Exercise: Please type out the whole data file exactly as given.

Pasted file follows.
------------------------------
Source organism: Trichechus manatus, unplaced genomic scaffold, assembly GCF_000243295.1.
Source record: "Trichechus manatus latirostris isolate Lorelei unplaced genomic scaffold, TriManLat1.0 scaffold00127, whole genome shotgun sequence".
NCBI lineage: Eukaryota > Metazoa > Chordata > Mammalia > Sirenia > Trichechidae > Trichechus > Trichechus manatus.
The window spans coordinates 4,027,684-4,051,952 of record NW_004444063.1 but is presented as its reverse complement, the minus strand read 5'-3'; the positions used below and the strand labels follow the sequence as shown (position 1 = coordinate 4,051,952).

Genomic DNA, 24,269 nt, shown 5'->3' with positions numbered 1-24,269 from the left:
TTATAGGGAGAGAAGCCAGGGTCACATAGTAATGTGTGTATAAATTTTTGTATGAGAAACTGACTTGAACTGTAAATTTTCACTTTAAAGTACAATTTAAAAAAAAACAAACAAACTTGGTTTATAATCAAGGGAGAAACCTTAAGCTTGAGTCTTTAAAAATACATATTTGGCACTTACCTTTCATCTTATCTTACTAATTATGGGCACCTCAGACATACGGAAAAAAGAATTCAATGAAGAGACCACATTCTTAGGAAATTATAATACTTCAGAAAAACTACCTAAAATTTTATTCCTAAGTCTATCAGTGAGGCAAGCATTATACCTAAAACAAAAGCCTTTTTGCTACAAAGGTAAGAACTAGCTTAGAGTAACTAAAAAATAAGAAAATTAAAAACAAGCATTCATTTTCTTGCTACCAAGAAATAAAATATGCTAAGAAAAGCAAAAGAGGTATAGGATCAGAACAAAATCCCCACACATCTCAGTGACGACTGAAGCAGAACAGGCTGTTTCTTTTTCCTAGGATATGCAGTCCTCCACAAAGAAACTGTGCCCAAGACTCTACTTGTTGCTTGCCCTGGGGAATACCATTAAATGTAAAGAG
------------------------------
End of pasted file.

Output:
Source organism: Trichechus manatus, unplaced genomic scaffold, assembly GCF_000243295.1.
Source record: "Trichechus manatus latirostris isolate Lorelei unplaced genomic scaffold, TriManLat1.0 scaffold00127, whole genome shotgun sequence".
NCBI lineage: Eukaryota > Metazoa > Chordata > Mammalia > Sirenia > Trichechidae > Trichechus > Trichechus manatus.
The window spans coordinates 4,027,684-4,051,952 of record NW_004444063.1 but is presented as its reverse complement, the minus strand read 5'-3'; the positions used below and the strand labels follow the sequence as shown (position 1 = coordinate 4,051,952).

Genomic DNA, 24,269 nt, shown 5'->3' with positions numbered 1-24,269 from the left:
TTATAGGGAGAGAAGCCAGGGTCACATAGTAATGTGTGTATAAATTTTTGTATGAGAAACTGACTTGAACTGTAAATTTTCACTTTAAAGTACAATTTAAAAAAAAACAAACAAACTTGGTTTATAATCAAGGGAGAAACCTTAAGCTTGAGTCTTTAAAAATACATATTTGGCACTTACCTTTCATCTTATCTTACTAATTATGGGCACCTCAGACATACGGAAAAAAGAATTCAATGAAGAGACCACATTCTTAGGAAATTATAATACTTCAGAAAAACTACCTAAAATTTTATTCCTAAGTCTATCAGTGAGGCAAGCATTATACCTAAAACAAAAGCCTTTTTGCTACAAAGGTAAGAACTAGCTTAGAGTAACTAAAAAATAAGAAAATTAAAAACAAGCATTCATTTTCTTGCTACCAAGAAATAAAATATGCTAAGAAAAGCAAAAGAGGTATAGGATCAGAACAAAATCCCCACACATCTCAGTGACGACTGAAGCAGAACAGGCTGTTTCTTTTTCCTAGGATATGCAGTCCTCCACAAAGAAACTGTGCCCAAGACTCTACTTGTTGCTTGCCCTGGGGAATACCATTAAATGTAAAGAG